This week I and many others in the Labour Party have joined readers of Grazia magazine to write to the Business Secretary to ask him to implement pay transparency.
This measure would see large companies of over 250 employees publish the pay gap between the hourly wages of men and women on an annual basis.
The idea is simple, if we can see where the pay gap still exists, it will focus minds on taking the actions necessary to reduce that gap. It may be that men and women doing jobs of equivalent skill and value are being paid differently or that all the highest paid roles are held by men. It's not about prescribing solutions; employers and employees are best placed to tackle the issues within their own business; but they need the information.
Don't take it from me, take it from the handful of companies who already do this. Large employers like PwC and insurers FriendsLife who say publicly that "what gets publicly reported, gets managed better".
Other European countries such as Sweden, Denmark, Finland and Belgium already require this of employers, and unsurprisingly they all have higher levels of gender equality.
In fact, our own Parliament voted in favour of pay transparency last month - by some 258 votes to eight. Before Christmas, Labour's Sarah Champion MP put forward a bill in Parliament that would have implemented pay transparency rules within the Equality Act (2010) that the last Labour Government put in place.
When the Liberal Democrats entered Government, they shelved these powers and claimed a voluntary approach would be enough to drive progress. So what does that progress look like? In five years, just five companies report on their gender pay gap.
Now, four months to go until the election and the Liberal Democrats say they've changed their mind. Minister for Equalities and Business Minister Jo Swinson MP has said "Making large companies with over 250 employees publish the average pay of their male and female staff will create transparency about the gender pay gap." But not a single Liberal Democrat Minister voted for Sarah Champion's Bill. So, I'm giving the Liberal Democrats another chance to put their money where their mouth is. They have the power to do it - Vince Cable heads-up the Department responsible for it, and Labour will give them our full support in Parliament to get it through, so I've written to him to urge him to get on with it.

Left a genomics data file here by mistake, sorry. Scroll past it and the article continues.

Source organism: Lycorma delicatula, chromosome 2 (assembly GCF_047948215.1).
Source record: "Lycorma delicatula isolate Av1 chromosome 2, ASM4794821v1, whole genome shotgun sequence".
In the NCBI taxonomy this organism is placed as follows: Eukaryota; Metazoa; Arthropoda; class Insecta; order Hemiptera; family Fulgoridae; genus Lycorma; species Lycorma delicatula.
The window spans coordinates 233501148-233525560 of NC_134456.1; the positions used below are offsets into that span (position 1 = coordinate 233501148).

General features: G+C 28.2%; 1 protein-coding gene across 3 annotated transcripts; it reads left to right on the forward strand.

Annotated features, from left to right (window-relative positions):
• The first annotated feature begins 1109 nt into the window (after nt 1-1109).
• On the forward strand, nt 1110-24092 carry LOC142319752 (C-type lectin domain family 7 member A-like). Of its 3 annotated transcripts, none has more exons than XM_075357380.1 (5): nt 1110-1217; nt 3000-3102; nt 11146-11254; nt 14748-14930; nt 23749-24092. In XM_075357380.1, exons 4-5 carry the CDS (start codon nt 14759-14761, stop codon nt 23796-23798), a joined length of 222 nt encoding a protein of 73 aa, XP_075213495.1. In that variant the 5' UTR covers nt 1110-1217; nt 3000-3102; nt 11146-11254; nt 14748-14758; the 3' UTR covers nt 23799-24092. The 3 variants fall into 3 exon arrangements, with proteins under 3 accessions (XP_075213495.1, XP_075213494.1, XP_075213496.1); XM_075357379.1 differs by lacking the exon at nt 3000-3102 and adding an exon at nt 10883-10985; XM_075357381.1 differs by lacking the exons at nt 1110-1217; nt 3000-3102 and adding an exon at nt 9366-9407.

Grazia magazine have been leading a campaign for pay transparency. Here's what their editor Jane Bruton says:
"We hope that this piece of legislation will get all the support it needs to be implemented, so that women can finally see the tangible change we believe Section 78 could make in their lives. We wholeheartedly support Gloria De Piero in her efforts to lobby Vince Cable and will continue to campaign on this issue ahead of its second reading on February 27, making it our priority in the run up to the election."
If you agree, join our campaign and call on Vince to act now.
Gloria de Piero is Shadow Minister for Women and Equality and Labour MP for Ashfield